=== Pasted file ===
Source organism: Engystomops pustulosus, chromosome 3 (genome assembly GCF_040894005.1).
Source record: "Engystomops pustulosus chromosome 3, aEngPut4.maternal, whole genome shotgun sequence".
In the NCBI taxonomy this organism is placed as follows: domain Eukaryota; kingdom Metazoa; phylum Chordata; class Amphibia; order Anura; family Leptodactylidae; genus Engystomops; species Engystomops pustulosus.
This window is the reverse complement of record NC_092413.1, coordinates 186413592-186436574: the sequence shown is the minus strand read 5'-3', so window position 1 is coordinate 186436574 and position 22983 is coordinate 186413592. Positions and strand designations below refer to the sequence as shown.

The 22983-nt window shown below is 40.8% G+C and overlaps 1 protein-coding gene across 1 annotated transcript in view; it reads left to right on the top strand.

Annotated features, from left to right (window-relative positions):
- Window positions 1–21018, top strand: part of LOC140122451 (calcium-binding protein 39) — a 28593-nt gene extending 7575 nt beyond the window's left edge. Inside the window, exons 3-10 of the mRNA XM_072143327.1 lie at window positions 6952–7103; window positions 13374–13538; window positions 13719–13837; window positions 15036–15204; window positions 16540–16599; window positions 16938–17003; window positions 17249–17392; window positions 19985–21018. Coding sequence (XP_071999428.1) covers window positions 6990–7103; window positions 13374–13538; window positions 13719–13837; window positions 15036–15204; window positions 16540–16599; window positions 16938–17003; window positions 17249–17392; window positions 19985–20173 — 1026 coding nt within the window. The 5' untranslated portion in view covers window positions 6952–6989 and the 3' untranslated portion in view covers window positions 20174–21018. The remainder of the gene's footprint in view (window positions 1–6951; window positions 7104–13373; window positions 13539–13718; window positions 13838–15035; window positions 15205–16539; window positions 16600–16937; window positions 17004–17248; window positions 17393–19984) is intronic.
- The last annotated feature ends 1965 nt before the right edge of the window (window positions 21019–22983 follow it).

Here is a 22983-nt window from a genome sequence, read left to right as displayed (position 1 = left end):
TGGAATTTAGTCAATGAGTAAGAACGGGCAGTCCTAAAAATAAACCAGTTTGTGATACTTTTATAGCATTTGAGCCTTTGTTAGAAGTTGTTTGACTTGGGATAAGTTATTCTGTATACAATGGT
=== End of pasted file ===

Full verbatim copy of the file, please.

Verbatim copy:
Source organism: Engystomops pustulosus, chromosome 3 (genome assembly GCF_040894005.1).
Source record: "Engystomops pustulosus chromosome 3, aEngPut4.maternal, whole genome shotgun sequence".
In the NCBI taxonomy this organism is placed as follows: domain Eukaryota; kingdom Metazoa; phylum Chordata; class Amphibia; order Anura; family Leptodactylidae; genus Engystomops; species Engystomops pustulosus.
This window is the reverse complement of record NC_092413.1, coordinates 186413592-186436574: the sequence shown is the minus strand read 5'-3', so window position 1 is coordinate 186436574 and position 22983 is coordinate 186413592. Positions and strand designations below refer to the sequence as shown.

The 22983-nt window shown below is 40.8% G+C and overlaps 1 protein-coding gene across 1 annotated transcript in view; it reads left to right on the top strand.

Annotated features, from left to right (window-relative positions):
- Window positions 1–21018, top strand: part of LOC140122451 (calcium-binding protein 39) — a 28593-nt gene extending 7575 nt beyond the window's left edge. Inside the window, exons 3-10 of the mRNA XM_072143327.1 lie at window positions 6952–7103; window positions 13374–13538; window positions 13719–13837; window positions 15036–15204; window positions 16540–16599; window positions 16938–17003; window positions 17249–17392; window positions 19985–21018. Coding sequence (XP_071999428.1) covers window positions 6990–7103; window positions 13374–13538; window positions 13719–13837; window positions 15036–15204; window positions 16540–16599; window positions 16938–17003; window positions 17249–17392; window positions 19985–20173 — 1026 coding nt within the window. The 5' untranslated portion in view covers window positions 6952–6989 and the 3' untranslated portion in view covers window positions 20174–21018. The remainder of the gene's footprint in view (window positions 1–6951; window positions 7104–13373; window positions 13539–13718; window positions 13838–15035; window positions 15205–16539; window positions 16600–16937; window positions 17004–17248; window positions 17393–19984) is intronic.
- The last annotated feature ends 1965 nt before the right edge of the window (window positions 21019–22983 follow it).

Here is a 22983-nt window from a genome sequence, read left to right as displayed (position 1 = left end):
TGGAATTTAGTCAATGAGTAAGAACGGGCAGTCCTAAAAATAAACCAGTTTGTGATACTTTTATAGCATTTGAGCCTTTGTTAGAAGTTGTTTGACTTGGGATAAGTTATTCTGTATACAATGGT